'A survey of previous research of the effects of trunk hollowing on the structural failure of trees found strong agreement across studies, involving a broad range of different species and broad range of tree sizes, that there was a critical amount of hollowing above which structural failure was considerably more likely [13]. This critical point occurs when the radius of the inner hollow region is approximately 70% of the total radius of the trunk. Hollowness less than this critical amount involves very little cost in reduced structural stability. This 70% critical value is broadly used in the management of trees, and in particular is a very widely used criterion for the removal of trees considered to be structurally at risk [14], although its theoretical basis is an area of still-active discussion [15].'

 

the author hypothesizes that trees dont expend energy fighting heartwood decay because the energy is better spent growing and reproducing  - you seemed to suggest that in some way these hollowing fungi were doing the trees a favour

 

 

 

http://rsbl.royalsocietypublishing.org/content/10/11/20140555

 

 

First off, I think that it's great that there is thought and discussion about the effects and relationships between trees and fungi. Anyone posing these types of questions is indicationing a their thirst to gain knowledge in the whole science of arboricultural. So I wouldn't take offence at anyone rebutting your ideas.

 

I haven't followed the link you've posted yet, but your extract paraphrases Matthecks t/R ratio (and we all know the arguments about that!) I'd argue the hypothesis that 'trees don't expand energy fighting heartwood decay', in that they have very limited means to do so, Heartwood/ripewood is non-living, so the defence mechanisms are limited to the chemical barriers already present. They can't create defensive walls against internal decay, it's a physically  impossible task because of the way trees grow.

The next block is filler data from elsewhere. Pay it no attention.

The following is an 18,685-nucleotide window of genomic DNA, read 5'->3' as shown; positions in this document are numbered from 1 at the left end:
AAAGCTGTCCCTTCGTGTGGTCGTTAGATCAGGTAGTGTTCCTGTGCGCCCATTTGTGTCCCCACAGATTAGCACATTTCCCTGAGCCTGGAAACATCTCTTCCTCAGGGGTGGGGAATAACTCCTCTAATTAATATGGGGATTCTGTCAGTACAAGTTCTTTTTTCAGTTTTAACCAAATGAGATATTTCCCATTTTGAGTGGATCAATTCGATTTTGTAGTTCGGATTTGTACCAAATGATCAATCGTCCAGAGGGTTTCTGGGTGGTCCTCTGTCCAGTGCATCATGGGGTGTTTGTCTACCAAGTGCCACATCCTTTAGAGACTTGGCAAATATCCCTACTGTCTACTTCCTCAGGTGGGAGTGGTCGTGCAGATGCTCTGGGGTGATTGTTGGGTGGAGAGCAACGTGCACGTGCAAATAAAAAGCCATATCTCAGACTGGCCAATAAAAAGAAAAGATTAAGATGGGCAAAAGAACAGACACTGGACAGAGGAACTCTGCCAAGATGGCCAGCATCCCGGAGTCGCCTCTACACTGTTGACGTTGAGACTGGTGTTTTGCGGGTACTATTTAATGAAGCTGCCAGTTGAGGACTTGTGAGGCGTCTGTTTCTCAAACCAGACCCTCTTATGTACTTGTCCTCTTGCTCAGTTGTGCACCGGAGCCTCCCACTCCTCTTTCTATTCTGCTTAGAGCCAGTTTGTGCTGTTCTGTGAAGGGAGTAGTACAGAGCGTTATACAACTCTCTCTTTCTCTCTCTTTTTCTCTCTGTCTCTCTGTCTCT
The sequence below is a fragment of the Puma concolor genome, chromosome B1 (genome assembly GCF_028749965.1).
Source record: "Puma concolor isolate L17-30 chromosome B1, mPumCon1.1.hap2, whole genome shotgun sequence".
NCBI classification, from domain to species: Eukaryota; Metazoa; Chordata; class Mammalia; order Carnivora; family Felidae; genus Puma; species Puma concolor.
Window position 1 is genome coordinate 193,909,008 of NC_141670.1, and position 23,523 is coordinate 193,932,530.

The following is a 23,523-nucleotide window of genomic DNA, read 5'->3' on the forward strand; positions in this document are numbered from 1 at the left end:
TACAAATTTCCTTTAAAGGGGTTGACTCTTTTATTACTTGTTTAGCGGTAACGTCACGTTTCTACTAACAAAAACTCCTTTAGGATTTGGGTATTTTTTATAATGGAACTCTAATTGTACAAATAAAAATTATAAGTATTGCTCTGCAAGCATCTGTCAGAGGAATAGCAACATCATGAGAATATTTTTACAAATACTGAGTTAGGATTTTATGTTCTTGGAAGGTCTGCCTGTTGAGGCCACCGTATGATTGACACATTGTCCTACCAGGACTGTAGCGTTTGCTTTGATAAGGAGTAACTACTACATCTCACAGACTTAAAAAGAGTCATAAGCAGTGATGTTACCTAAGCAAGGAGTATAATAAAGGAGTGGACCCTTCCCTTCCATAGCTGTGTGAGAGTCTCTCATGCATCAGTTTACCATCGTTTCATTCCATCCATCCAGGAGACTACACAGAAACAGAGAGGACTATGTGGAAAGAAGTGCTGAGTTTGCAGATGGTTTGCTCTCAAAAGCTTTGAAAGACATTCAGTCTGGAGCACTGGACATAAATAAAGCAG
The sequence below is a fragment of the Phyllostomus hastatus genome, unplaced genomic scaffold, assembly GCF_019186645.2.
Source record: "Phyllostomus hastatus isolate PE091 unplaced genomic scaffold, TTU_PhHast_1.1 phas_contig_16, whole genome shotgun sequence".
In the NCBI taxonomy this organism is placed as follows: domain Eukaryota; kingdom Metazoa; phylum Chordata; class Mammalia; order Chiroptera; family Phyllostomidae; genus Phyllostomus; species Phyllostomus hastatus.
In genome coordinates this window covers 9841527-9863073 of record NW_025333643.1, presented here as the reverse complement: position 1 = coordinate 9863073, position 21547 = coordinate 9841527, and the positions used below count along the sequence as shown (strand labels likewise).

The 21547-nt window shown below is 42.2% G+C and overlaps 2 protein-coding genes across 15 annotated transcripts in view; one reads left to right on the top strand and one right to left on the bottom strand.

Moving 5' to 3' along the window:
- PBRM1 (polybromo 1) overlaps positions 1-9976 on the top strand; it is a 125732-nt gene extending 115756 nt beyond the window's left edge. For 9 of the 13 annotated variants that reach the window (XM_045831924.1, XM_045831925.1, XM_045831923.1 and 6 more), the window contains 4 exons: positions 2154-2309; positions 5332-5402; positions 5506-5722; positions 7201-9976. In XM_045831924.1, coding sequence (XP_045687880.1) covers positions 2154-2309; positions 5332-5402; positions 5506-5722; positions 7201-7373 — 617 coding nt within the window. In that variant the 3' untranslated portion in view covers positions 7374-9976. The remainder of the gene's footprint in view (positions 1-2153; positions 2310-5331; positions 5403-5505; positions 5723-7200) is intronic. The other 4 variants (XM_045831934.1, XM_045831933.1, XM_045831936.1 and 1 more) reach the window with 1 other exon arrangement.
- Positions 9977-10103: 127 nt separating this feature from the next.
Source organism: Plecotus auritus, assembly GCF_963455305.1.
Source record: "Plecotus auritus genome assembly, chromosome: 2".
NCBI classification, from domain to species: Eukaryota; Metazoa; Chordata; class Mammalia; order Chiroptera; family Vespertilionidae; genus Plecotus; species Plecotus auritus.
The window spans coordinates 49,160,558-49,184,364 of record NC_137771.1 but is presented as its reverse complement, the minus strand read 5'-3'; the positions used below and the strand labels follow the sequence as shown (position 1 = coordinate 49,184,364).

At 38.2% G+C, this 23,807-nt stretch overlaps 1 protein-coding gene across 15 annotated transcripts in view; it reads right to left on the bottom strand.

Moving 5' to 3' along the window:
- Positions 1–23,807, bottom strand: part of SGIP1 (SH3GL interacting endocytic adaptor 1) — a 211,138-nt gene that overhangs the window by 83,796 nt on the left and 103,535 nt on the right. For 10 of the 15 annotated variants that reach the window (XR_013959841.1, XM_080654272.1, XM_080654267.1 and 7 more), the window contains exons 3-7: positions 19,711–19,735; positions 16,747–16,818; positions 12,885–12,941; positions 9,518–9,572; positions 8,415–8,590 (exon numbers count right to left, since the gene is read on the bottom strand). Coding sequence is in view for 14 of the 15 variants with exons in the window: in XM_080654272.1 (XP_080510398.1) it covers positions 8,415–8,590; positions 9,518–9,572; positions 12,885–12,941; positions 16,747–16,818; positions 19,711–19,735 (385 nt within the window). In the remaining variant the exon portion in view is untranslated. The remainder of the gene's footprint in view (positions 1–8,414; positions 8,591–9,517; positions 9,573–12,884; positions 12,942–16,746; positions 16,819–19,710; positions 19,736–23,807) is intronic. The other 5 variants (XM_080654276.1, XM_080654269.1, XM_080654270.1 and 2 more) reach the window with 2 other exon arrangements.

It isn't hippy dippy to understand, or to begin the understand, the bigger picture that all the different, symbiotic and parasitic, fungi play within the ecosystem. Yeah, it seems a big deal when a big tree that's prominent in the landscape is lost because of colonization by gano/armillaria but in the scheme of things, is it really?

 

A few years ago, a group of us students at college were discussing the outbreak of Chalaria. Fresh with the knowledge that Ash constitutes the second most commonly planted deciduous urban tree in the UK, we concluded that it was a disaster. Our tutor disagreed.

 

Look at the bigger picture. 1-5% of ash are likely to be immune or tolerant to the fungus, they will survive and reproduce to create a species resistant to Chalara. Okay it might take 200 years for that population to mature, but it's more than likely to happen. In tree terms it's one or two generations, no time at all in the continuation  of the evolution of the species - but to us!

 

So if a pathogenic fungus cause a early loss of probably less than 5% of urban trees, does it really matter? Would time be better spent managing the tree stock better, pruning less, creating smaller wounds, preventing root damage by utility installations/highway contractors, planting more tree (more diversity/age classes) and creating a better understanding of tree needs and benefits generally?

 

I'll get off me soapbox:D

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Apparently it took 40 million years for a fungus to evolve which could degrade wood? Something around that figure i was told once.